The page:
It's frustrating to keep turning up the thermostat only to still be chilly in parts of a room. There are a number of places where your heat can escape and cold air from outside can come in. Not only are you wasting money but your room is uncomfortable. Find where those air leaks are with these tips and get them sealed so you can enjoy relaxing in a warm, draft-free room.
Where Air Leaks Like to Hide
Your doors and windows are the most likely suspects for hiding air leaks, but any opening that runs from inside of the house and through an exterior wall can also be a problem. This can include:
- dryer vents
- water heater vents
- water pipes
- drain pipes
- bathroom vents
- stove vents
- solar tube lights
When checking for air leaks, look at anything that makes a hole in the wall and search carefully around it.
Identifying Large Leaks
Doors and windows can have large spaces around them that leak due to warped or damaged frames. Wait until dark and have someone step outside of the house. Turn the lights off in the house and shine a strong flashlight around each door and window while the person outside is checking for the light.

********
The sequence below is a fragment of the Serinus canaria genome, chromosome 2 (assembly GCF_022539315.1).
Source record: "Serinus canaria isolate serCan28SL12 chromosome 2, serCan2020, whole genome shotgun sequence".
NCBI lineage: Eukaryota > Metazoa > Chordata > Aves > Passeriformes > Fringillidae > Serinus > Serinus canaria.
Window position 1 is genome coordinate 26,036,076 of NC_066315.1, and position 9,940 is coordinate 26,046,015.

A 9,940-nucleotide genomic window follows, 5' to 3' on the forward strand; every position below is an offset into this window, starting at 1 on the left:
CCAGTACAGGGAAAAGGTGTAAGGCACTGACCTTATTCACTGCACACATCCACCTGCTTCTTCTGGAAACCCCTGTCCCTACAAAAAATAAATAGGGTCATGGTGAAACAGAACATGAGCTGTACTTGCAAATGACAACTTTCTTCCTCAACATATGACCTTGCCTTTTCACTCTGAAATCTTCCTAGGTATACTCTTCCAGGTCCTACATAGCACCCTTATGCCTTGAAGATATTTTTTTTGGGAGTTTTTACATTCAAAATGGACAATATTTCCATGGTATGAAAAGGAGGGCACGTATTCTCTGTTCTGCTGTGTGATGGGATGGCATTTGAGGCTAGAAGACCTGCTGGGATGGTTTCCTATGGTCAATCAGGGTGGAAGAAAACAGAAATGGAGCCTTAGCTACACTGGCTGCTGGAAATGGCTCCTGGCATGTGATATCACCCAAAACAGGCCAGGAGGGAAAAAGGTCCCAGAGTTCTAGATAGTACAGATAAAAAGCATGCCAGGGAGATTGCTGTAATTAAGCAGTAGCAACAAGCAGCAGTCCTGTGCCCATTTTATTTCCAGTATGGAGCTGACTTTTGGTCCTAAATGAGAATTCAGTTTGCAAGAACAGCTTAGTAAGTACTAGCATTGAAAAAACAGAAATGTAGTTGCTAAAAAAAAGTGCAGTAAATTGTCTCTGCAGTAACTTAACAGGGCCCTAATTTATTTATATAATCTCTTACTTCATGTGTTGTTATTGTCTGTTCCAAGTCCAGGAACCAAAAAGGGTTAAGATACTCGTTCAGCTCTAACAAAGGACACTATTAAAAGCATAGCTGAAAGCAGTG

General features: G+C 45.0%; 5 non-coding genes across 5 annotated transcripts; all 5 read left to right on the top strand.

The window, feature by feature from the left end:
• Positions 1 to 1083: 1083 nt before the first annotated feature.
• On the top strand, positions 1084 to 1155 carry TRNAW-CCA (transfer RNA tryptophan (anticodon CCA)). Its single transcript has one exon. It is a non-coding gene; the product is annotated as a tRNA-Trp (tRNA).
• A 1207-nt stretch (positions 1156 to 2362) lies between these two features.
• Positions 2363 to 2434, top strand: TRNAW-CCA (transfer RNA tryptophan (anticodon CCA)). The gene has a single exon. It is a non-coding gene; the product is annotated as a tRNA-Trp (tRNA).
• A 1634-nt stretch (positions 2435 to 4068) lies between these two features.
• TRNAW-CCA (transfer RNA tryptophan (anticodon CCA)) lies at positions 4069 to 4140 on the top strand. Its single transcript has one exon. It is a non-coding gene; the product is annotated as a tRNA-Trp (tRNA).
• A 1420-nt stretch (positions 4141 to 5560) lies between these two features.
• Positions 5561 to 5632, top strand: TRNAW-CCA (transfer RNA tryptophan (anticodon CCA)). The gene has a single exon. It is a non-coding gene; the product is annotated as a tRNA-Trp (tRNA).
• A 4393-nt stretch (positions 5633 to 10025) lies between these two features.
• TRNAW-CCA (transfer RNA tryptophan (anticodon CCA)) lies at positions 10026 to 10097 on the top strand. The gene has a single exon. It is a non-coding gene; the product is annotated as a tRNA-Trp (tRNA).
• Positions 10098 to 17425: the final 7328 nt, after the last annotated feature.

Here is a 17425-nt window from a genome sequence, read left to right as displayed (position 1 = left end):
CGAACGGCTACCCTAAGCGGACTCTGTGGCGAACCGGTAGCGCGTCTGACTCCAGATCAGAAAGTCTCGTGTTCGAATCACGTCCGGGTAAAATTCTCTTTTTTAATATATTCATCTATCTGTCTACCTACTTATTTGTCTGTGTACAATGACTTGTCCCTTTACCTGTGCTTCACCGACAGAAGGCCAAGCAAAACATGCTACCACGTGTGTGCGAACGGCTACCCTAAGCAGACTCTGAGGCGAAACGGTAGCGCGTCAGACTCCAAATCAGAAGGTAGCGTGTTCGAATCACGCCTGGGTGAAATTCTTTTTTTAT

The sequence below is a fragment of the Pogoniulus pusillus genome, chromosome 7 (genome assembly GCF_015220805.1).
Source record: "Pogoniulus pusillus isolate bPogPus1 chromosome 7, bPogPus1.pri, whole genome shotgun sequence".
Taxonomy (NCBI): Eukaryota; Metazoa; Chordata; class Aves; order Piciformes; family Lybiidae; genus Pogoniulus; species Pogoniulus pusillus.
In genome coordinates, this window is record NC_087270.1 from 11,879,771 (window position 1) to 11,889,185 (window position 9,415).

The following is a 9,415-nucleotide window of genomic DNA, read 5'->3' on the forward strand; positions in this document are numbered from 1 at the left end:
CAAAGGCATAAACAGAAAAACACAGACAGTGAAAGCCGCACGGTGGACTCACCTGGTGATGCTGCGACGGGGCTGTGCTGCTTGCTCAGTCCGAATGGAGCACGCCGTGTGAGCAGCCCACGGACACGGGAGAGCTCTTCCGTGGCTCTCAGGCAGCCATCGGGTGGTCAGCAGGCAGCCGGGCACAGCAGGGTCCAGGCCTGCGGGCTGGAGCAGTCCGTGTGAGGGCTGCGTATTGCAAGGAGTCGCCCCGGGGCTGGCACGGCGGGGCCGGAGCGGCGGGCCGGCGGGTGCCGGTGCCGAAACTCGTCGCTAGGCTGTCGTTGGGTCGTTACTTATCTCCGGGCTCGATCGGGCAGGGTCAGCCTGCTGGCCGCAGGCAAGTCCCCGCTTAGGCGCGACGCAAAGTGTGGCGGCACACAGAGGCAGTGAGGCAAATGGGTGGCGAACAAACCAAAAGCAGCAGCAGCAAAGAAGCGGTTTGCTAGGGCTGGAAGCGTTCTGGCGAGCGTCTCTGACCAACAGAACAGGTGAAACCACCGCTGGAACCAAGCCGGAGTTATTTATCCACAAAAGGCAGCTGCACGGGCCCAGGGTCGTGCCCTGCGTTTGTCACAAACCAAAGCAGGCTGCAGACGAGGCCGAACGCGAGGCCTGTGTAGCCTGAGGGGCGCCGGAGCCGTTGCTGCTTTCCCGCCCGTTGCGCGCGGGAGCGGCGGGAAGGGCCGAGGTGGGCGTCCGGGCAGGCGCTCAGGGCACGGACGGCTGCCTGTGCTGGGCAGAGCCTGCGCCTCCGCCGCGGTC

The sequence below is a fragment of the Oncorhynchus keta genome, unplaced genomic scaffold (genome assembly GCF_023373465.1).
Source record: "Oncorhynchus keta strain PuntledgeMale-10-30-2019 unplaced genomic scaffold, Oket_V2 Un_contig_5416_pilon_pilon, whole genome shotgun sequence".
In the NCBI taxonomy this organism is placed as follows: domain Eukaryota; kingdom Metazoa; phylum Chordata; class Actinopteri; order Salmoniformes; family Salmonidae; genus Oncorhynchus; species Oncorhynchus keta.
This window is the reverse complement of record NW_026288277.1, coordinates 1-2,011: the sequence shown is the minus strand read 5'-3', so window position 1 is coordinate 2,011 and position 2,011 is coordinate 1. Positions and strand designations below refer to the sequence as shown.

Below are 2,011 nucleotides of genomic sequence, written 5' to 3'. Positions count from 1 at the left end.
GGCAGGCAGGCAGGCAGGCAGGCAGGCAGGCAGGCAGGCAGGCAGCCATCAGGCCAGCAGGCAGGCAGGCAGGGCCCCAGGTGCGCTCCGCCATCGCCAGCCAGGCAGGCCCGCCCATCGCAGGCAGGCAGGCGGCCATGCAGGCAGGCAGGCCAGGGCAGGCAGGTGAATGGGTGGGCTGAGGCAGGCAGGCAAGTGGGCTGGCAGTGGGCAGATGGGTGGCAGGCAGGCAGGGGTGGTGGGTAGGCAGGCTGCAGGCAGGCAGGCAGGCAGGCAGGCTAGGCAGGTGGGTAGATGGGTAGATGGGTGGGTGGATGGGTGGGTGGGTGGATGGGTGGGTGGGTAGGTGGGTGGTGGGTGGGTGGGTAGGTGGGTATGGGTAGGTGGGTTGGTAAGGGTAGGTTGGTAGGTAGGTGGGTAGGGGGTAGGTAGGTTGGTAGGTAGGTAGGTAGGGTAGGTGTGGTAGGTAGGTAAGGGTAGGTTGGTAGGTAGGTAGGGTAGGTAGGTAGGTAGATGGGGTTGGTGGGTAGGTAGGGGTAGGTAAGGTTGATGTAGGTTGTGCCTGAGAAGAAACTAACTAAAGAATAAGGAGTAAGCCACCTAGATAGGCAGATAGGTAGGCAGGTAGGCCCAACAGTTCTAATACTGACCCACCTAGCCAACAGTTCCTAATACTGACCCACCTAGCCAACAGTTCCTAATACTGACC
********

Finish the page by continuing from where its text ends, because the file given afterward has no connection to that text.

Doors will most likely have gaps at the bottom and top. If a door has become warped, it may bow into the house at both top and bottom causing a large gap. A little weather stripping may fill in the gaps, but if the door is seriously warped, it might be time for a door replacement to fix the air leak.
Windows may leak at the bottom edge of the frame where water can collect and rot the wood. Cracked double or triple-pane windows have lost their insulating ability. Foam insulation can be used to seal small air leaks in the window frame. Large leaks caused by wood rot or broken windows requires a service that does window installation to replace the glass or do an complete replacement to stop those leaks.
Looking for the Small Leaks
Close all doors and windows and turn the furnace fan and any ceiling fans off. Wait a few minutes for the air currents to calm down in the house. Light a stick of incense and slowly walk around the house, holding it close to all of the suspected places where a leak may happen. Look for the smoke to flicker or be pulled toward a leaking area.
In addition to the various pipes and vents mentioned above, check around these openings in your walls, even though they don't go completely outside:
- attic openings
- electrical outlets
- phone jacks
- cable TV connectors
- network jacks
These tiny openings can be pulling air out of your home into the walls and up into the attic or to the outside. Most of these leaks can be sealed with a little caulk, foam or fiberglass insulation.
If you're unsure of the best way to seal air leaks in your home, work with a heating service to identify and fix all of those drafty areas. Enjoy your warm rooms without shivering every time the wind blows outside and creates a draft in your house. You may also want to talk to a contractor about new window installation.